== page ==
Carbon Fibers from Lignin–Cellulose Precursors: Effect of Carbonization Conditions
journal contributionposted on 24.04.2020, 15:04 by Andreas Bengtsson, Pascale Hecht, Jens Sommertune, Monica Ek, Maria Sedin, Elisabeth Sjöholm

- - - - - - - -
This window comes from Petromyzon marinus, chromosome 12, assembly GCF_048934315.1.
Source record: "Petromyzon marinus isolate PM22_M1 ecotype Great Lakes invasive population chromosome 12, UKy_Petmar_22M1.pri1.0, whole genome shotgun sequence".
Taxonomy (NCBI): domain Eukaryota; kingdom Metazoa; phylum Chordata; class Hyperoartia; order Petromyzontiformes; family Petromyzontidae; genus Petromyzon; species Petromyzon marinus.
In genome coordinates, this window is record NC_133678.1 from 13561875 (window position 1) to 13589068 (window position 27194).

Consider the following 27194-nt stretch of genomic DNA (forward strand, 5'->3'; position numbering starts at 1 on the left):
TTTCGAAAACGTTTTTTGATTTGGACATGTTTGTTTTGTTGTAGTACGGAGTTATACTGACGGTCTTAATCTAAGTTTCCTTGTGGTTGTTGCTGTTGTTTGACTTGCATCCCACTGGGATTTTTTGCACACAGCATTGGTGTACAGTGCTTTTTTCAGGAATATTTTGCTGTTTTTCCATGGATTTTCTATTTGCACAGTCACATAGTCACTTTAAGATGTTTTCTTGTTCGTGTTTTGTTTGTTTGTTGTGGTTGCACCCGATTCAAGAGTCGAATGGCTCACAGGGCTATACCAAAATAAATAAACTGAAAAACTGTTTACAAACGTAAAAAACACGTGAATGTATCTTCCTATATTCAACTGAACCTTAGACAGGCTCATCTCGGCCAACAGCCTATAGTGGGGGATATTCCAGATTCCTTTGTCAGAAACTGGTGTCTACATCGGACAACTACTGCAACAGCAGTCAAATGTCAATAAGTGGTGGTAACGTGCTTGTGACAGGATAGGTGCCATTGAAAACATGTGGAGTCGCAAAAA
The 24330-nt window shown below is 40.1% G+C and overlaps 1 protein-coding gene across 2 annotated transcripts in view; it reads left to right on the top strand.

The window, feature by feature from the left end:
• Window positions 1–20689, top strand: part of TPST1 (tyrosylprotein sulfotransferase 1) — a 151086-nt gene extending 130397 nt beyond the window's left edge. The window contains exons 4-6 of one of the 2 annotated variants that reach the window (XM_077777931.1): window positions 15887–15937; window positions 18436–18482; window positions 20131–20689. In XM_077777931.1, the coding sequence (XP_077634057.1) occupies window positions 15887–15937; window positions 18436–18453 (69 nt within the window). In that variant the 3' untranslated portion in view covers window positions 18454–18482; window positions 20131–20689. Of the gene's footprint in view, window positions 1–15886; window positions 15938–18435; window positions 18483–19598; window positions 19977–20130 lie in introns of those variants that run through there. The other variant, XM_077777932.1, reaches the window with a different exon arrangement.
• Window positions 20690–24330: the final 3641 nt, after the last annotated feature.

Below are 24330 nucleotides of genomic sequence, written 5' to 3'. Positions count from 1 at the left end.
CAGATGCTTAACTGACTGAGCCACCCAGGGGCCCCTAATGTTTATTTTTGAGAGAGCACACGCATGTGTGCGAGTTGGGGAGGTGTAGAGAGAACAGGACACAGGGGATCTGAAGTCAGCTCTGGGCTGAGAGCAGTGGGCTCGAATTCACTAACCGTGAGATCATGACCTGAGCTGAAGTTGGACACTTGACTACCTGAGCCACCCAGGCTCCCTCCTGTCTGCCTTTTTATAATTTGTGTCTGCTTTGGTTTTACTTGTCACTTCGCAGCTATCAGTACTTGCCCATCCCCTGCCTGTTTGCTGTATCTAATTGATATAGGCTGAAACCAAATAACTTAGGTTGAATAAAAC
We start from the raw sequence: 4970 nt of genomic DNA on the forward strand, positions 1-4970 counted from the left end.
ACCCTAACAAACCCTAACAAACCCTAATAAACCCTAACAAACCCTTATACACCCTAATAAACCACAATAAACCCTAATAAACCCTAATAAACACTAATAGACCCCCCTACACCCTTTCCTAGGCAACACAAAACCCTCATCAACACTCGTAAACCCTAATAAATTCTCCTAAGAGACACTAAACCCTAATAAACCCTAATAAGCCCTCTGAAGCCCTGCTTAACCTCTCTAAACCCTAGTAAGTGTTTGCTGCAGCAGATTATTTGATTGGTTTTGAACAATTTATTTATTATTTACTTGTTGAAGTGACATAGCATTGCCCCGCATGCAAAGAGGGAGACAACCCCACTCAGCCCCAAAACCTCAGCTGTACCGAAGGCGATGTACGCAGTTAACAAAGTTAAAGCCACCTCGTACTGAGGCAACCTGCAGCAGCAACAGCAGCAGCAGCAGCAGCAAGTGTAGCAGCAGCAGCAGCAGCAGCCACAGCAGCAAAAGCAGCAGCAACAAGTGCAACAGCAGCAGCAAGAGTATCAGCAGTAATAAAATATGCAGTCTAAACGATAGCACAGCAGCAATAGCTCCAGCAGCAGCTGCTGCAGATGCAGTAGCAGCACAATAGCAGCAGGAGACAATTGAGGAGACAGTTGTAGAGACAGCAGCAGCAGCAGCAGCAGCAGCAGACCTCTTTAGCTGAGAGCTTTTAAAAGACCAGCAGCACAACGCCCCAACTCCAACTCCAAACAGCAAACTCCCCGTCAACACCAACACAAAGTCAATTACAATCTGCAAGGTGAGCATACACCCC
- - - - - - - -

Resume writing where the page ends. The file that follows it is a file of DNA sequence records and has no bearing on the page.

Carbon fibers (CFs) are gaining increasing importance in lightweight composites, but their high price and reliance on fossil-based raw materials stress the need for renewable and cost-efficient alternatives. Kraft lignin and cellulose are renewable macromolecules available in high quantities, making them interesting candidates for CF production. Dry-jet wet spun precursor fibers (PFs) from a 70/30 w/w blend of softwood kraft lignin (SKL) and fully bleached softwood kraft pulp (KP) were converted into CFs under fixation. The focus was to investigate the effect of carbonization temperature and time on the CF structure and properties. Reducing the carbonization time from 708 to 24 min had no significant impact on the tensile properties. Increasing the carbonization temperature from 600 to 800 °C resulted in a large increase in the carbon content and tensile properties, suggesting that this is a critical region during carbonization of SKL:KP PFs. The highest Young’s modulus (77 GPa) was obtained after carbonization at 1600 °C, explained by the gradual transition from amorphous to nanocrystalline graphite observed by Raman spectroscopy. On the other hand, the highest tensile strength (1050 MPa) was achieved at 1000 °C, a decrease being observed thereafter, which may be explained by an increase in radial heterogeneity.